CH2M helps Scottish Water, Shieldhall Tunnel Reach Milestone

Scottish Water’s £100m ($131 million USD) Shieldhall Tunnel project reached a major milestone when a state-of-the-art tunnel boring machine broke through into the reception shaft, completing the initial construction phase. The Shieldhall Tunnel will be the biggest waste water tunnel in Scotland and will enable Scottish Water to improve water quality in the River Clyde and reduce the risk of flooding.

The tunnel boring machine, nicknamed Daisy the Driller, spent 15 months creating the 3.1-mile-long tunnel beneath southern Glasgow.

The Shieldhall Tunnel is one of the most significant infrastructure projects in Glasgow since the Victorian era and will provide 90,000 cubic meters (23 million gal) of extra stormwater storage, the equivalent of 36 Olympic-size swimming pools. The increased capacity of the wastewater network will improve screening of overflows into rivers and reduce the risk of flooding in parts of the Mount Florida/Toryglen and Giffnock areas.

Appointed by Scottish Water in 2012 to advise on various tunnel options, CH2M prepared the reference design, carried out site investigations and assisted with tender preparation and evaluations. In 2014 the tender was issued, with contact award in 2015. Throughout the process, CH2M provided technical assistance and a site team to supervise the tunneling works construction. The tunnel is due to be completed in May 2018.

“The Shieldhall Tunnel is an extraordinary feat of modern engineering, which builds on the endeavors of those pioneers who sought to improve Glasgow’s wastewater network more than a century ago,” said Roseanna Cunningham, the environment secretary. “Providing an excellent, effective wastewater network which serves our growing communities is vital to the city’s infrastructure and environment, now and for future generations.”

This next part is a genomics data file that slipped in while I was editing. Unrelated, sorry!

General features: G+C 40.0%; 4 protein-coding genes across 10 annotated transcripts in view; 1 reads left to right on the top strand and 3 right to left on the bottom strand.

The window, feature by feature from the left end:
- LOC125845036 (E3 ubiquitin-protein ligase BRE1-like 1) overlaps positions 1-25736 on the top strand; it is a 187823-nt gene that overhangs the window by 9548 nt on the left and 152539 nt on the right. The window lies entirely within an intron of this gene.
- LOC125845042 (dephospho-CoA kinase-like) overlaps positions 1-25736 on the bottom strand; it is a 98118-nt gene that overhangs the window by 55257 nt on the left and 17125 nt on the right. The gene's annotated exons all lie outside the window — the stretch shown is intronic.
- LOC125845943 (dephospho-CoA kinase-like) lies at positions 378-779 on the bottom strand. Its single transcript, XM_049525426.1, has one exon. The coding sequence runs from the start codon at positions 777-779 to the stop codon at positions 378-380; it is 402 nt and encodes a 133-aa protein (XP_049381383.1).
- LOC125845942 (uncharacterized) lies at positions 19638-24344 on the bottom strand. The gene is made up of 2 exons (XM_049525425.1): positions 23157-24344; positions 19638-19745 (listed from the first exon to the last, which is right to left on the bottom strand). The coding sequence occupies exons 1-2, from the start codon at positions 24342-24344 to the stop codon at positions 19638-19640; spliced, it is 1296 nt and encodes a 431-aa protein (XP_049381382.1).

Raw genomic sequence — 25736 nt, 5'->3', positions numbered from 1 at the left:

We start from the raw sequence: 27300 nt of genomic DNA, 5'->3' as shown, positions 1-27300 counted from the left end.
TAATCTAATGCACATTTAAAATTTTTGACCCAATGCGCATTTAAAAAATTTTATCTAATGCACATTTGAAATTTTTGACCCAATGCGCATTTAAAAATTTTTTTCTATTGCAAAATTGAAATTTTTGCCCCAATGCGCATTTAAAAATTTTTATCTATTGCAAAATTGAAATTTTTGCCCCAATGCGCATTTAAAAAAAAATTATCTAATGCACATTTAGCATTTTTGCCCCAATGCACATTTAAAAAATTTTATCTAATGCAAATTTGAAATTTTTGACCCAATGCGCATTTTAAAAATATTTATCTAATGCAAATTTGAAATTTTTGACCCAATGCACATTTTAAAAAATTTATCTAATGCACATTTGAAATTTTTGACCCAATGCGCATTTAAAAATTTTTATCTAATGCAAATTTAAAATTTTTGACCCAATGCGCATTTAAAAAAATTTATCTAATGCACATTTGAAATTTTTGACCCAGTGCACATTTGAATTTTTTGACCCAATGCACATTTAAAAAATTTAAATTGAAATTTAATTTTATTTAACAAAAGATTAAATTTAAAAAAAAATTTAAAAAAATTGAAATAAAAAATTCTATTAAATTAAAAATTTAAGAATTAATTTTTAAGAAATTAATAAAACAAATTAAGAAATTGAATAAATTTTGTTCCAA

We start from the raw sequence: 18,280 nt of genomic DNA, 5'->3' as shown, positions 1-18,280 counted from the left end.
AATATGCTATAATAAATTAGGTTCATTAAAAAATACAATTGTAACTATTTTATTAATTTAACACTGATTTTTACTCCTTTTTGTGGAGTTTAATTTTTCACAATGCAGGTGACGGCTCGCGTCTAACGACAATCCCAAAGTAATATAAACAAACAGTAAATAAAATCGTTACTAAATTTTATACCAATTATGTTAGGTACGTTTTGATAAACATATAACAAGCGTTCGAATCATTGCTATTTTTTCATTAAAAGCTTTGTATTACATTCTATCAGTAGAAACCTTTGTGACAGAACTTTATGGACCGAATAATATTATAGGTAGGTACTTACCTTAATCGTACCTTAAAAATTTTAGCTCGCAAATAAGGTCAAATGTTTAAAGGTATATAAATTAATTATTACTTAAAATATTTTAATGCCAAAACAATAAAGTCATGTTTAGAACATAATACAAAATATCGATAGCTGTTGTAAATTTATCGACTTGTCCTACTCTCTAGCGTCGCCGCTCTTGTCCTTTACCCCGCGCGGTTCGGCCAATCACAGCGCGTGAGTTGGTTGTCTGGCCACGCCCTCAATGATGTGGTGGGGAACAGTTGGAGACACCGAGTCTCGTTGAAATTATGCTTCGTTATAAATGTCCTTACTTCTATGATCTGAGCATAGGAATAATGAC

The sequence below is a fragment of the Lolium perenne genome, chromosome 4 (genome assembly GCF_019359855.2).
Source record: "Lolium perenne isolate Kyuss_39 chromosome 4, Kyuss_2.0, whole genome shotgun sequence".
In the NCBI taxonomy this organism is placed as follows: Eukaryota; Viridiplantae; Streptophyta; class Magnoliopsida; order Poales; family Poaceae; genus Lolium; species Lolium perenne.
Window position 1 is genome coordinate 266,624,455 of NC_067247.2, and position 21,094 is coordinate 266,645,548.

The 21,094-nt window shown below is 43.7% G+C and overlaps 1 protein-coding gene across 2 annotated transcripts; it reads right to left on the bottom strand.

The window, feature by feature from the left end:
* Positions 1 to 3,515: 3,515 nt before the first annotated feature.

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“With Daisy the Driller having reached her destination, we have completed the most challenging part of the project,” said Douglas Millican, Scottish Water’s chief executive. “We now move to linking the tunnel to the existing Glasgow wastewater network and bringing the whole new system into operation next year.”

Measuring 140 meters long and weighing 1,000 tonnes, Daisy the Driller tunneled through some of the most difficult and challenging ground conditions in the United Kingdom, including mine workings. While tunneling, Daisy installed more than 3,200 concrete rings (6 segments each weighing over 2 tonnes) to form the tunnel, advancing through the ground at 2 cm per minute. More than 500,000 tonnes of earth, stone, clay and other aggregates were excavated, 90 percent of which are being recycled.

The challenging geology ranged from soft clay, glacial till to hard sandstone and mudstone. The cover to the crown of Daisy the Driller was less than 1 diameter in places, making control of face pressure critical. The tunneling team successfully overcame obstacles, particularly where the alignment crossed beneath Paisley Canal railway line and cover was reduced to less than 1 diameter with soft clay.

The ground beneath Glasgow is riddled with old coal mine workings, some of which are unrecorded. Before any tunneling could start, the team had to grout infill in four areas along the alignment, a challenging undertaking. Grouting not only allowed Daisy’s safe passage through old mining areas, but also ensured the tunnel’s long-term stability. The team used approximately 15,000 tonnes of grout to fill the voids left behind by these workings.

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